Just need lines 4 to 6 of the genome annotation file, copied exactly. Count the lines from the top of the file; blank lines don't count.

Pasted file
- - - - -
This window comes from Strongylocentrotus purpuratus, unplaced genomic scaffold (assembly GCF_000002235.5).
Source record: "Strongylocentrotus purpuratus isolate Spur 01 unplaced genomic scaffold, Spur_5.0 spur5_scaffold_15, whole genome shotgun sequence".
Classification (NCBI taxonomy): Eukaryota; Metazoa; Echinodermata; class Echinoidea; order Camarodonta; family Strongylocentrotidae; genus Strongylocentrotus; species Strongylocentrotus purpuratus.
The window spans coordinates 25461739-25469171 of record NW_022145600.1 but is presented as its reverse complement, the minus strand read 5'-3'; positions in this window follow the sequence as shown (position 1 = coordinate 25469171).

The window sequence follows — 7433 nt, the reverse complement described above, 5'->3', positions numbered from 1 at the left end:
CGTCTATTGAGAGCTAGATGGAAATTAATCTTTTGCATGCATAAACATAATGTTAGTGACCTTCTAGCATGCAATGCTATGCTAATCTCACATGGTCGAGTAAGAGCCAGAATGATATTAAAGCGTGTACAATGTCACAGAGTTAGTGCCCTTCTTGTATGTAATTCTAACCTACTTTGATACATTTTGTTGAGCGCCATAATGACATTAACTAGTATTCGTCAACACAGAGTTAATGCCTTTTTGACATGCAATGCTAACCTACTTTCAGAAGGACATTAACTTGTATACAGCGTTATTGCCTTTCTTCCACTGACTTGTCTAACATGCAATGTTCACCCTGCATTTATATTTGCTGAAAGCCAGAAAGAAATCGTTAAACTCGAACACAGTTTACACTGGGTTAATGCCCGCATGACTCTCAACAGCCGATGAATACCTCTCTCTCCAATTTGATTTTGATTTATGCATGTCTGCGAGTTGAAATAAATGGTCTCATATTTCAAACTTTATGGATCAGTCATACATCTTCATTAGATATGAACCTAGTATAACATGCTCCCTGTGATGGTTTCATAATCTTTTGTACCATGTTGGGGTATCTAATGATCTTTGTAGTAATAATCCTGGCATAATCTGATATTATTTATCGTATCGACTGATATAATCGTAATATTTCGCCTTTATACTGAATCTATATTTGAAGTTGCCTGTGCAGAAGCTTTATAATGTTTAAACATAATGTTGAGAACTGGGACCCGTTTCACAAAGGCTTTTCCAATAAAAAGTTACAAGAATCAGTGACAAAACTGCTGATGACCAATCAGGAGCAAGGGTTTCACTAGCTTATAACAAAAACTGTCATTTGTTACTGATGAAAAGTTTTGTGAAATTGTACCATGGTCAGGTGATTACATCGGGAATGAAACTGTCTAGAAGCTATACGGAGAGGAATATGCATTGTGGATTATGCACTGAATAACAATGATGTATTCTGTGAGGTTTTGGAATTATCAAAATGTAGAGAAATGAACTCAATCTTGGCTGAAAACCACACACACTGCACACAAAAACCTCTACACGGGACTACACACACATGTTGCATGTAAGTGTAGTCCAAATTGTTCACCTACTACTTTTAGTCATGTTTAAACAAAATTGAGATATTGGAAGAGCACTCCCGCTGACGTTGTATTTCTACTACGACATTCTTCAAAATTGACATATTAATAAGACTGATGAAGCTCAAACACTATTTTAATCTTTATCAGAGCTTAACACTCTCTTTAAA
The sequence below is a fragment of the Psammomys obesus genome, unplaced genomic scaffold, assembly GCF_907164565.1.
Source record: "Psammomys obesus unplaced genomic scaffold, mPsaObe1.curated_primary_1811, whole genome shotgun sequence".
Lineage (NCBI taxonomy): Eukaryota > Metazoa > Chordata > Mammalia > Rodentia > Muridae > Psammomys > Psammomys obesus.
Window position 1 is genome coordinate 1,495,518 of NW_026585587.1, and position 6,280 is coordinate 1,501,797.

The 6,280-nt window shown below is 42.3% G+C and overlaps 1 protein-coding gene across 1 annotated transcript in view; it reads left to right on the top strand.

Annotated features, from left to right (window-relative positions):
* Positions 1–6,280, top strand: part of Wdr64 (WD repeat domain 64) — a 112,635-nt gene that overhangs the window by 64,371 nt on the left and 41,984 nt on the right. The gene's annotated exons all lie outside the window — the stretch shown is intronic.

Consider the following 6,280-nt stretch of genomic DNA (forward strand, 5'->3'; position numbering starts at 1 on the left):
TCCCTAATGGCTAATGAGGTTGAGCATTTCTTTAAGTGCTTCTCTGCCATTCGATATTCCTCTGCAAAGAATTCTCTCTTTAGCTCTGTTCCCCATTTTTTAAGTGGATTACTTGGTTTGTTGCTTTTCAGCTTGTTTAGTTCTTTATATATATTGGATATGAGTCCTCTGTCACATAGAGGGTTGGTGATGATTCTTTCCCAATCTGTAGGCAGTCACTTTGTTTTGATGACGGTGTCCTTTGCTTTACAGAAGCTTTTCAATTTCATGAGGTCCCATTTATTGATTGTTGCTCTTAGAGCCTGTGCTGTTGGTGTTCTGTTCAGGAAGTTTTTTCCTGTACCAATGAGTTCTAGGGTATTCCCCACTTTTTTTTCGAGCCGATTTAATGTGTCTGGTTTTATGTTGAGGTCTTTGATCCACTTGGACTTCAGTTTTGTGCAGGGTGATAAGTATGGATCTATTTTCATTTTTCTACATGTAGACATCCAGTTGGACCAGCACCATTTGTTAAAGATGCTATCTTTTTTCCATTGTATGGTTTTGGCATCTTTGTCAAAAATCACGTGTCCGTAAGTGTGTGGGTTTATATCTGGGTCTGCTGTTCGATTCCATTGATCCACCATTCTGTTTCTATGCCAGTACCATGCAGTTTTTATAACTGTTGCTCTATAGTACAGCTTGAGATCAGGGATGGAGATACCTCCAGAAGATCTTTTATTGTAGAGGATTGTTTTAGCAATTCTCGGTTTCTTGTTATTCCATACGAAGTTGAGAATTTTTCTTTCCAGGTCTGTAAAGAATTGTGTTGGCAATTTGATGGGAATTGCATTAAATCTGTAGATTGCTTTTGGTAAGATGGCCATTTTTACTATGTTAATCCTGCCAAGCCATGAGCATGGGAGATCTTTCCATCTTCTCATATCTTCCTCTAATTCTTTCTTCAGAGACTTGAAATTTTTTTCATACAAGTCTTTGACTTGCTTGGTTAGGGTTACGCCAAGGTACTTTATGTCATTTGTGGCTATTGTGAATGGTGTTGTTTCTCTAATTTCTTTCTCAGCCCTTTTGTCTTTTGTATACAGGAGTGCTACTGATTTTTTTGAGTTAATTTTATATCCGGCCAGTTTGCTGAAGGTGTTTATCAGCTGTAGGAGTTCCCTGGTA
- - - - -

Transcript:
The window spans coordinates 25461739-25469171 of record NW_022145600.1 but is presented as its reverse complement, the minus strand read 5'-3'; positions in this window follow the sequence as shown (position 1 = coordinate 25469171).

The window sequence follows — 7433 nt, the reverse complement described above, 5'->3', positions numbered from 1 at the left end:
CGTCTATTGAGAGCTAGATGGAAATTAATCTTTTGCATGCATAAACATAATGTTAGTGACCTTCTAGCATGCAATGCTATGCTAATCTCACATGGTCGAGTAAGAGCCAGAATGATATTAAAGCGTGTACAATGTCACAGAGTTAGTGCCCTTCTTGTATGTAATTCTAACCTACTTTGATACATTTTGTTGAGCGCCATAATGACATTAACTAGTATTCGTCAACACAGAGTTAATGCCTTTTTGACATGCAATGCTAACCTACTTTCAGAAGGACATTAACTTGTATACAGCGTTATTGCCTTTCTTCCACTGACTTGTCTAACATGCAATGTTCACCCTGCATTTATATTTGCTGAAAGCCAGAAAGAAATCGTTAAACTCGAACACAGTTTACACTGGGTTAATGCCCGCATGACTCTCAACAGCCGATGAATACCTCTCTCTCCAATTTGATTTTGATTTATGCATGTCTGCGAGTTGAAATAAATGGTCTCATATTTCAAACTTTATGGATCAGTCATACATCTTCATTAGATATGAACCTAGTATAACATGCTCCCTGTGATGGTTTCATAATCTTTTGTACCATGTTGGGGTATCTAATGATCTTTGTAGTAATAATCCTGGCATAATCTGATATTATTTATCGTATCGACTGATATAATCGTAATATTTCGCCTTTATACTGAATCTATATTTGAAGTTGCCTGTGCAGAAGCTTTATAATGTTTAAACATAATGTTGAGAACTGGGACCCGTTTCACAAAGGCTTTTCCAATAAAAAGTTACAAGAATCAGTGACAAAACTGCTGATGACCAATCAGGAGCAAGGGTTTCACTAGCTTATAACAAAAACTGTCATTTGTTACTGATGAAAAGTTTTGTGAAATTGTACCATGGTCAGGTGATTACATCGGGAATGAAACTGTCTAGAAGCTATACGGAGAGGAATATGCATTGTGGATTATGCACTGAATAACAATGATGTATTCTGTGAGGTTTTGGAATTATCAAAATGTAGAGAAATGAACTCAATCTTGGCTGAAAACCACACACACTGCACACAAAAACCTCTACACGGGACTACACACACATGTTGCATGTAAGTGTAGTCCAAATTGTTCACCTACTACTTTTAGTCATGTTTAAACAAAATTGAGATATTGGAAGAGCACTCCCGCTGACGTTGTATTTCTACTACGACATTCTTCAAAATTGACATATTAATAAGACTGATGAAGCTCAAACACTATTTTAATCTTTATCAGAGCTTAACACTCTCTTTAAA